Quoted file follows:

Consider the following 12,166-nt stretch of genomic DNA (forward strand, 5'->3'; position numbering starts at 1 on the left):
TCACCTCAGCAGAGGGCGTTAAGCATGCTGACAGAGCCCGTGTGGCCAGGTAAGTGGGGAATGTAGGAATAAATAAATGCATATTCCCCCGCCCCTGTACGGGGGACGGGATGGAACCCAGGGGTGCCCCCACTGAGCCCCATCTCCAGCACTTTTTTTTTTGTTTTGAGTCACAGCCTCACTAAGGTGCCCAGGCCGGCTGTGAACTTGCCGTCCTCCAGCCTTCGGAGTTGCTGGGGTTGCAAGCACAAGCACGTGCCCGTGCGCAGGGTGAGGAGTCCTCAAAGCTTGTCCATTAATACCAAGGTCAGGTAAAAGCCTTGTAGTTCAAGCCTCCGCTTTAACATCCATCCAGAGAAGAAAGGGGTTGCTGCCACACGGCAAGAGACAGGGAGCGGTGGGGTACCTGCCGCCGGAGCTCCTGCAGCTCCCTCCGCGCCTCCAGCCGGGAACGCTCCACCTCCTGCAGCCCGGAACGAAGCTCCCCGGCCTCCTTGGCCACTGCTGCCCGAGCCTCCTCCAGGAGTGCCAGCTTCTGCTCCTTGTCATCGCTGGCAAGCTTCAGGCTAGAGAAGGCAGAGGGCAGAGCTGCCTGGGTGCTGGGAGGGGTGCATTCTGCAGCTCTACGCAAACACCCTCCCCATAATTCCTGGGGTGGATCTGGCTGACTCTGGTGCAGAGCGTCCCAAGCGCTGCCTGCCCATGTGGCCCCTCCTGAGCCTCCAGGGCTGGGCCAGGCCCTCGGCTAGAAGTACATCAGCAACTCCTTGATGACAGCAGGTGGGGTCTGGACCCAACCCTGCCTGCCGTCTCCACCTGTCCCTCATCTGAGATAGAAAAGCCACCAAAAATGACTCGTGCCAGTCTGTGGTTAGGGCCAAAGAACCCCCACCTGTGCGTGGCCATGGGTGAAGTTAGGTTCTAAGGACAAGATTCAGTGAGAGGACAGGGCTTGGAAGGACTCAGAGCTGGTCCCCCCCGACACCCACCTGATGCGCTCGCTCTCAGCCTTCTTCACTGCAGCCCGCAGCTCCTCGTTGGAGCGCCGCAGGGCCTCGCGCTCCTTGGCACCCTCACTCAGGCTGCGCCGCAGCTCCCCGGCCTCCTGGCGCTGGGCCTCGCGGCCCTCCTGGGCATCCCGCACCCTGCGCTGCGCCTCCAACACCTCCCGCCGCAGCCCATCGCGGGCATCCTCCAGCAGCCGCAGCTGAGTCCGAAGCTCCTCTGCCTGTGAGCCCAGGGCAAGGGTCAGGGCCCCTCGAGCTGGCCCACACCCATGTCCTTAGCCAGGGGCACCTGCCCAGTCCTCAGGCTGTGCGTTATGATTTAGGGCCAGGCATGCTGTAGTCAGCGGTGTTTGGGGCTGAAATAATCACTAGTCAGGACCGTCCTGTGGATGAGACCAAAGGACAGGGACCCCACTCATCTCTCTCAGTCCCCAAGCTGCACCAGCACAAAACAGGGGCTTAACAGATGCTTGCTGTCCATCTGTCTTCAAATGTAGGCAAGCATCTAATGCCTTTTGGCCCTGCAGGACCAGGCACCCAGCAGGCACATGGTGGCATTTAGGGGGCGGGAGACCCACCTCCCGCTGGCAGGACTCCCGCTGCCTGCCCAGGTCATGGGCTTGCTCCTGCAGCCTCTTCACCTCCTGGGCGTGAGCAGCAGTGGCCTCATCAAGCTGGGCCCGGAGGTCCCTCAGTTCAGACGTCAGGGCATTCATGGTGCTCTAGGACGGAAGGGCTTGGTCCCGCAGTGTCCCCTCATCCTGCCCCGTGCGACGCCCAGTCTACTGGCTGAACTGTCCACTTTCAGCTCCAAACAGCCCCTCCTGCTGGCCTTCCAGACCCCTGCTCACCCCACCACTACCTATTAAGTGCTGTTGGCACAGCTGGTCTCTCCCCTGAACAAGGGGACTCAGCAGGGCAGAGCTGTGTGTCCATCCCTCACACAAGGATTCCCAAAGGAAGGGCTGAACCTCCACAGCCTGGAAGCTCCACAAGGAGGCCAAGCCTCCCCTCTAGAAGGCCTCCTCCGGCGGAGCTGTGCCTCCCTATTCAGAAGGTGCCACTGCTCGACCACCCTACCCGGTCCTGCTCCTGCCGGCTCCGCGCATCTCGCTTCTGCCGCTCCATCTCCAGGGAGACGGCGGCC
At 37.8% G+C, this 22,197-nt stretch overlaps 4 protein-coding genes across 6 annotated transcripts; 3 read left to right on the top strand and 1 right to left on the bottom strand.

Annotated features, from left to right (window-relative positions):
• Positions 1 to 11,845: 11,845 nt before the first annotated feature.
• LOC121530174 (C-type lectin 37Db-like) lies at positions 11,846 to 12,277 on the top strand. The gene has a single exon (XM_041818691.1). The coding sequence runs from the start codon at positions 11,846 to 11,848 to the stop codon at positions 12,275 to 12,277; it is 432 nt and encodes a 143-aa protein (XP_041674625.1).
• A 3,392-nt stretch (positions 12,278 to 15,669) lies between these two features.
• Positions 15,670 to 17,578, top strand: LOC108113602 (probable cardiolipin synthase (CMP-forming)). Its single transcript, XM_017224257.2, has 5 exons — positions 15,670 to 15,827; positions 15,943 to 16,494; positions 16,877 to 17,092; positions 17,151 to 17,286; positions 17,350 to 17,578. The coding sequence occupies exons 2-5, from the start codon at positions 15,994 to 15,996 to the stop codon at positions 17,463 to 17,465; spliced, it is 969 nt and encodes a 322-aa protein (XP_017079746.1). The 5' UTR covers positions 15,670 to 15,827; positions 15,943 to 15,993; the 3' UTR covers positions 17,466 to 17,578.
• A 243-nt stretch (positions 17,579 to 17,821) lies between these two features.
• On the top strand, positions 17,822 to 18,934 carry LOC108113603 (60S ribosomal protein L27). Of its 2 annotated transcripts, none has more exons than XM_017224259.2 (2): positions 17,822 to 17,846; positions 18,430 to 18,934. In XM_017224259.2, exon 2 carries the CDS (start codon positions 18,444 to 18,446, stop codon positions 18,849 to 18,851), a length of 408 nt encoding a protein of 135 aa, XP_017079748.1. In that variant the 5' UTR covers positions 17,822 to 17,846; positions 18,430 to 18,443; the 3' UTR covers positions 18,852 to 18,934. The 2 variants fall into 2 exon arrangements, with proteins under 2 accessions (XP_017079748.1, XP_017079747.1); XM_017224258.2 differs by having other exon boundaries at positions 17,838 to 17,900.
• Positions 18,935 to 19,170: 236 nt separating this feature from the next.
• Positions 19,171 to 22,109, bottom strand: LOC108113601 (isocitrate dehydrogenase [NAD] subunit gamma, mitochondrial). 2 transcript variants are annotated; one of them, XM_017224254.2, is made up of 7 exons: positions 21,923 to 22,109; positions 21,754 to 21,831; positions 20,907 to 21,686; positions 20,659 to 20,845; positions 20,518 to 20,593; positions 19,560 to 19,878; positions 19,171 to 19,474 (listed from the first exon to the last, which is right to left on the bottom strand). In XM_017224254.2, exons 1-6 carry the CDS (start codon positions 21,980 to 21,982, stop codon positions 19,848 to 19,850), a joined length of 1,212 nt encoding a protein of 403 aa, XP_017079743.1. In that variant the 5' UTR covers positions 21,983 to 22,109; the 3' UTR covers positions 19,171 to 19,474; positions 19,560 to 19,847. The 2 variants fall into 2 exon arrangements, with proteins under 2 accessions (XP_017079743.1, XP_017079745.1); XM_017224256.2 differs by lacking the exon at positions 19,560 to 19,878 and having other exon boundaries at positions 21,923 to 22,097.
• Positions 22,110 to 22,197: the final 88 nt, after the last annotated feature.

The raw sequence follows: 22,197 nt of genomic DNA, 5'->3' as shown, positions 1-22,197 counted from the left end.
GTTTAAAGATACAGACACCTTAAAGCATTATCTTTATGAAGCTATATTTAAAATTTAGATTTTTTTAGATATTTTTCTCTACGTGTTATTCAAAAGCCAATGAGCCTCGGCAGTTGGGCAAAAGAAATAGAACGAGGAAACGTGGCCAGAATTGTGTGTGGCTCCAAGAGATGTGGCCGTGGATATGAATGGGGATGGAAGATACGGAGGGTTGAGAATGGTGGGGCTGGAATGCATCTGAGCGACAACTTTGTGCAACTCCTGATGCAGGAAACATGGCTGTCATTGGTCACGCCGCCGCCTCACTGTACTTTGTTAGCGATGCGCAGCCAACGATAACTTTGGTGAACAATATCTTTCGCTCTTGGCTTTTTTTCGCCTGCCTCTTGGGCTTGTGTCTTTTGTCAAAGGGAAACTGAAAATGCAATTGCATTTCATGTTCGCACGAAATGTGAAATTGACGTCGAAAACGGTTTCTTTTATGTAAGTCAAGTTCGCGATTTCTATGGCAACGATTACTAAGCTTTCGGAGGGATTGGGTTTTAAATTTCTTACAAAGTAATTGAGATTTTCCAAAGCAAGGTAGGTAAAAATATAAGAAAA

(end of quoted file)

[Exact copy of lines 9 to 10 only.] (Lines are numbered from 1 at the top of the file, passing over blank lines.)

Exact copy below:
• A 243-nt stretch (positions 17,579 to 17,821) lies between these two features.
• On the top strand, positions 17,822 to 18,934 carry LOC108113603 (60S ribosomal protein L27). Of its 2 annotated transcripts, none has more exons than XM_017224259.2 (2): positions 17,822 to 17,846; positions 18,430 to 18,934. In XM_017224259.2, exon 2 carries the CDS (start codon positions 18,444 to 18,446, stop codon positions 18,849 to 18,851), a length of 408 nt encoding a protein of 135 aa, XP_017079748.1. In that variant the 5' UTR covers positions 17,822 to 17,846; positions 18,430 to 18,443; the 3' UTR covers positions 18,852 to 18,934. The 2 variants fall into 2 exon arrangements, with proteins under 2 accessions (XP_017079748.1, XP_017079747.1); XM_017224258.2 differs by having other exon boundaries at positions 17,838 to 17,900.